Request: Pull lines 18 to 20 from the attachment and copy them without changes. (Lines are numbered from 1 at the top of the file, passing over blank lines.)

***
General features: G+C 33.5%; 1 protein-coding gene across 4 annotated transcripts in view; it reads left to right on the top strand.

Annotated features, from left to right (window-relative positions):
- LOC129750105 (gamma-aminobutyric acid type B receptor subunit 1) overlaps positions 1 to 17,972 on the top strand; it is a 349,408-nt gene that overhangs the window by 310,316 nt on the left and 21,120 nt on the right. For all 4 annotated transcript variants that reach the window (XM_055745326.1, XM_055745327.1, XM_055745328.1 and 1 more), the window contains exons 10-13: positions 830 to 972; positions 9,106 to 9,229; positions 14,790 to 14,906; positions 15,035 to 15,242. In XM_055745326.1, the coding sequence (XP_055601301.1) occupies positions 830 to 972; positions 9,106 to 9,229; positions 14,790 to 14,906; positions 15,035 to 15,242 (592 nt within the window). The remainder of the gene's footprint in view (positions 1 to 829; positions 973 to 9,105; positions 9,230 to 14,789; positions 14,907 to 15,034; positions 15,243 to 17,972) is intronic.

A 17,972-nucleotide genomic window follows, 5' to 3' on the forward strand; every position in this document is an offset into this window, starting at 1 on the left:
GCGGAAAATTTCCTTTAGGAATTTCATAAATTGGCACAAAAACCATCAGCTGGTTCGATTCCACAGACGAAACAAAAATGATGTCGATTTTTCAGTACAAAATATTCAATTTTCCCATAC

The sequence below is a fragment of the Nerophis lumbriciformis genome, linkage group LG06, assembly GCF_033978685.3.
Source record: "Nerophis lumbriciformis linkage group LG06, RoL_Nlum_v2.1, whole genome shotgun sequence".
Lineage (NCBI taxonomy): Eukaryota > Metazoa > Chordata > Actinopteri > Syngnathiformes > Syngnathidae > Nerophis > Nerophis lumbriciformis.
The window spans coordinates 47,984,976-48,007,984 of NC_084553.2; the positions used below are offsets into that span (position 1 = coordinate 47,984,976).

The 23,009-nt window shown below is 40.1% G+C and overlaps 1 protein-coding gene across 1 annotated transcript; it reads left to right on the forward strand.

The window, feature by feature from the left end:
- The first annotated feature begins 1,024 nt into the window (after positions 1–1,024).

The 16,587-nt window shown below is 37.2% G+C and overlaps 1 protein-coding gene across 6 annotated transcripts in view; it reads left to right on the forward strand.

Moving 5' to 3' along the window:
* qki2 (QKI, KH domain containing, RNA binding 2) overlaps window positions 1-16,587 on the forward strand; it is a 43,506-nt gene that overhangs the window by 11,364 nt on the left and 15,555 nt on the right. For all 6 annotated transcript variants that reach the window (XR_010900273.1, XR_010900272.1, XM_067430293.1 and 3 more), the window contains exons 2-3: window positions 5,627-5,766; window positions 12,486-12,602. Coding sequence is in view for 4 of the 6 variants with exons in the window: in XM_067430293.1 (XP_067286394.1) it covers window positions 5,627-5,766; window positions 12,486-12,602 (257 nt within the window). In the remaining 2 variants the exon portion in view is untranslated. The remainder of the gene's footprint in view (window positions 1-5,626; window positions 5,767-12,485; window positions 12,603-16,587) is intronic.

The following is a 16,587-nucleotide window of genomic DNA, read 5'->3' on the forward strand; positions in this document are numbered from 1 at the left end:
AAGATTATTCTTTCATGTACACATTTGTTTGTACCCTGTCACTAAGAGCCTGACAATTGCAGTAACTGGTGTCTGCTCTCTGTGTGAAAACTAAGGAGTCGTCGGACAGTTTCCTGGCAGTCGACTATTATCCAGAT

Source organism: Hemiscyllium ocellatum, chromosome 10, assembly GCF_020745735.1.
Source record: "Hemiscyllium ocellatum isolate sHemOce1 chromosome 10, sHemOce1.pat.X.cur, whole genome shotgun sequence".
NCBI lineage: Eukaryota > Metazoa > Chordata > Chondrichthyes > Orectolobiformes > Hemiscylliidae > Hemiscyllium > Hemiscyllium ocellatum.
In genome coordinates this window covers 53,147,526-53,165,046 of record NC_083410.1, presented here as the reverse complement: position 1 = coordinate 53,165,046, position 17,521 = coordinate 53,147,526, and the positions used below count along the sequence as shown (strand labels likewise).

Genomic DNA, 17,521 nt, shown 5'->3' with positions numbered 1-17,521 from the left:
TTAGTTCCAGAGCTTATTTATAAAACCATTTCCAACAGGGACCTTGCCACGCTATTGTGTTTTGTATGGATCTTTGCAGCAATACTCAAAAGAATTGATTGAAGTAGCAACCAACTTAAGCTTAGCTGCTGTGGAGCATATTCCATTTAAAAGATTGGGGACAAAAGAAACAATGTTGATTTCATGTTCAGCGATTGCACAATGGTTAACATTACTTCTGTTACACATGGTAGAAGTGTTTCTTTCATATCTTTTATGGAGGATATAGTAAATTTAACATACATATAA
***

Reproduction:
Source organism: Hemiscyllium ocellatum, chromosome 10, assembly GCF_020745735.1.
Source record: "Hemiscyllium ocellatum isolate sHemOce1 chromosome 10, sHemOce1.pat.X.cur, whole genome shotgun sequence".
NCBI lineage: Eukaryota > Metazoa > Chordata > Chondrichthyes > Orectolobiformes > Hemiscylliidae > Hemiscyllium > Hemiscyllium ocellatum.